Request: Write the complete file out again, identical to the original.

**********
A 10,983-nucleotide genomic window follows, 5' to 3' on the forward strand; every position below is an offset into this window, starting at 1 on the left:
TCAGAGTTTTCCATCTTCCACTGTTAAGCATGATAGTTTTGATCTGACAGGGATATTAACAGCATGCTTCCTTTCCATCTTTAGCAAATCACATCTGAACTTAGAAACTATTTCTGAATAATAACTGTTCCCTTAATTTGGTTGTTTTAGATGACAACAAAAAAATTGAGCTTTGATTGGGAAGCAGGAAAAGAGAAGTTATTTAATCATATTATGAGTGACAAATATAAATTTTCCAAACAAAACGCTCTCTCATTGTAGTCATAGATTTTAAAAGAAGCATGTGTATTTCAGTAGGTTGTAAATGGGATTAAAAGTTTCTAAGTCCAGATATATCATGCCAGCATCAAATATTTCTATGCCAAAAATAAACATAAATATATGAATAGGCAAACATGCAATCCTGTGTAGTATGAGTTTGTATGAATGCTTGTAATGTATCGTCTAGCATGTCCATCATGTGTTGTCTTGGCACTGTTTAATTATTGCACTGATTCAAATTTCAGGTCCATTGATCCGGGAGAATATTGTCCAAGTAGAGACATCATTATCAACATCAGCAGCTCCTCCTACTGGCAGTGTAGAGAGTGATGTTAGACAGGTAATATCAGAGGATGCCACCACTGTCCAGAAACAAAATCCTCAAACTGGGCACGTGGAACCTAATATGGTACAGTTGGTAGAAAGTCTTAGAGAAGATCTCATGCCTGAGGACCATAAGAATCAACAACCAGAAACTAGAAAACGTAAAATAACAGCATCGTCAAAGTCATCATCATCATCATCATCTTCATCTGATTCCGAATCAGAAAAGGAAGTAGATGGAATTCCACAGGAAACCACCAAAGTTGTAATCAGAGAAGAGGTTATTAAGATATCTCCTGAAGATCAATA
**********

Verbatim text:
A 10,983-nucleotide genomic window follows, 5' to 3' on the forward strand; every position below is an offset into this window, starting at 1 on the left:
TCAGAGTTTTCCATCTTCCACTGTTAAGCATGATAGTTTTGATCTGACAGGGATATTAACAGCATGCTTCCTTTCCATCTTTAGCAAATCACATCTGAACTTAGAAACTATTTCTGAATAATAACTGTTCCCTTAATTTGGTTGTTTTAGATGACAACAAAAAAATTGAGCTTTGATTGGGAAGCAGGAAAAGAGAAGTTATTTAATCATATTATGAGTGACAAATATAAATTTTCCAAACAAAACGCTCTCTCATTGTAGTCATAGATTTTAAAAGAAGCATGTGTATTTCAGTAGGTTGTAAATGGGATTAAAAGTTTCTAAGTCCAGATATATCATGCCAGCATCAAATATTTCTATGCCAAAAATAAACATAAATATATGAATAGGCAAACATGCAATCCTGTGTAGTATGAGTTTGTATGAATGCTTGTAATGTATCGTCTAGCATGTCCATCATGTGTTGTCTTGGCACTGTTTAATTATTGCACTGATTCAAATTTCAGGTCCATTGATCCGGGAGAATATTGTCCAAGTAGAGACATCATTATCAACATCAGCAGCTCCTCCTACTGGCAGTGTAGAGAGTGATGTTAGACAGGTAATATCAGAGGATGCCACCACTGTCCAGAAACAAAATCCTCAAACTGGGCACGTGGAACCTAATATGGTACAGTTGGTAGAAAGTCTTAGAGAAGATCTCATGCCTGAGGACCATAAGAATCAACAACCAGAAACTAGAAAACGTAAAATAACAGCATCGTCAAAGTCATCATCATCATCATCATCTTCATCTGATTCCGAATCAGAAAAGGAAGTAGATGGAATTCCACAGGAAACCACCAAAGTTGTAATCAGAGAAGAGGTTATTAAGATATCTCCTGAAGATCAATA